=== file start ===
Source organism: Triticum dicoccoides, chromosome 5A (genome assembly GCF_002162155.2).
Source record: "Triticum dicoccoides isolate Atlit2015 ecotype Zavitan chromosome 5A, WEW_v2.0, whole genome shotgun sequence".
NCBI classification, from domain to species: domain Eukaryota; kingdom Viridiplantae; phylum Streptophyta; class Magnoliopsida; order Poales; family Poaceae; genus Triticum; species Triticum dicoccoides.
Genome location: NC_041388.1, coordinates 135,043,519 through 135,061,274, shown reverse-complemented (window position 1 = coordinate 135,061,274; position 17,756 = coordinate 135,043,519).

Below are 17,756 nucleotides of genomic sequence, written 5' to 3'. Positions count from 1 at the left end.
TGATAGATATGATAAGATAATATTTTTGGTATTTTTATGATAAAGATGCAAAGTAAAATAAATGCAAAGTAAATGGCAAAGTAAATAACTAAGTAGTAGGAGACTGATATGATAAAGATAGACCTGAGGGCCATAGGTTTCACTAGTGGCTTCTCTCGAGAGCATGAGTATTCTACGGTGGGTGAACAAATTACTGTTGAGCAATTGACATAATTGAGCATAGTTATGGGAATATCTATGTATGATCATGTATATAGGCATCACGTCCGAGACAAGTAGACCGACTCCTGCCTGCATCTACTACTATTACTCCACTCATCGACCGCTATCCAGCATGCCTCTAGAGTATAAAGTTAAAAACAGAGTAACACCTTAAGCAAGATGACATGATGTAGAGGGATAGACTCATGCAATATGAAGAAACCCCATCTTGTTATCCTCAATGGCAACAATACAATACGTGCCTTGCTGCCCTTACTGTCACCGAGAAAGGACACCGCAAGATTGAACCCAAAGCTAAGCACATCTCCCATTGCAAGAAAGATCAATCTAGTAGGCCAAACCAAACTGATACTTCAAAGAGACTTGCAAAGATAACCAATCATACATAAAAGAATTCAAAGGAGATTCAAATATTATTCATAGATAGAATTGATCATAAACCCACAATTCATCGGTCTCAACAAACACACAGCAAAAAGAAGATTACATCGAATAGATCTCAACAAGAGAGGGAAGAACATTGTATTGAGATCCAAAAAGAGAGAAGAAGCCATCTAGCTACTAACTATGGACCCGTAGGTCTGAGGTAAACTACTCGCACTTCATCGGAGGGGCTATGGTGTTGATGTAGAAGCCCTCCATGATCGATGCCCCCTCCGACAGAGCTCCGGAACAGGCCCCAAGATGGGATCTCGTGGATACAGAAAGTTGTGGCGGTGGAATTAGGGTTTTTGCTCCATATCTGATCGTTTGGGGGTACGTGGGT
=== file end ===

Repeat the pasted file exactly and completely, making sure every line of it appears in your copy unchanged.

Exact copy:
Source organism: Triticum dicoccoides, chromosome 5A (genome assembly GCF_002162155.2).
Source record: "Triticum dicoccoides isolate Atlit2015 ecotype Zavitan chromosome 5A, WEW_v2.0, whole genome shotgun sequence".
NCBI classification, from domain to species: domain Eukaryota; kingdom Viridiplantae; phylum Streptophyta; class Magnoliopsida; order Poales; family Poaceae; genus Triticum; species Triticum dicoccoides.
Genome location: NC_041388.1, coordinates 135,043,519 through 135,061,274, shown reverse-complemented (window position 1 = coordinate 135,061,274; position 17,756 = coordinate 135,043,519).

Below are 17,756 nucleotides of genomic sequence, written 5' to 3'. Positions count from 1 at the left end.
TGATAGATATGATAAGATAATATTTTTGGTATTTTTATGATAAAGATGCAAAGTAAAATAAATGCAAAGTAAATGGCAAAGTAAATAACTAAGTAGTAGGAGACTGATATGATAAAGATAGACCTGAGGGCCATAGGTTTCACTAGTGGCTTCTCTCGAGAGCATGAGTATTCTACGGTGGGTGAACAAATTACTGTTGAGCAATTGACATAATTGAGCATAGTTATGGGAATATCTATGTATGATCATGTATATAGGCATCACGTCCGAGACAAGTAGACCGACTCCTGCCTGCATCTACTACTATTACTCCACTCATCGACCGCTATCCAGCATGCCTCTAGAGTATAAAGTTAAAAACAGAGTAACACCTTAAGCAAGATGACATGATGTAGAGGGATAGACTCATGCAATATGAAGAAACCCCATCTTGTTATCCTCAATGGCAACAATACAATACGTGCCTTGCTGCCCTTACTGTCACCGAGAAAGGACACCGCAAGATTGAACCCAAAGCTAAGCACATCTCCCATTGCAAGAAAGATCAATCTAGTAGGCCAAACCAAACTGATACTTCAAAGAGACTTGCAAAGATAACCAATCATACATAAAAGAATTCAAAGGAGATTCAAATATTATTCATAGATAGAATTGATCATAAACCCACAATTCATCGGTCTCAACAAACACACAGCAAAAAGAAGATTACATCGAATAGATCTCAACAAGAGAGGGAAGAACATTGTATTGAGATCCAAAAAGAGAGAAGAAGCCATCTAGCTACTAACTATGGACCCGTAGGTCTGAGGTAAACTACTCGCACTTCATCGGAGGGGCTATGGTGTTGATGTAGAAGCCCTCCATGATCGATGCCCCCTCCGACAGAGCTCCGGAACAGGCCCCAAGATGGGATCTCGTGGATACAGAAAGTTGTGGCGGTGGAATTAGGGTTTTTGCTCCATATCTGATCGTTTGGGGGTACGTGGGT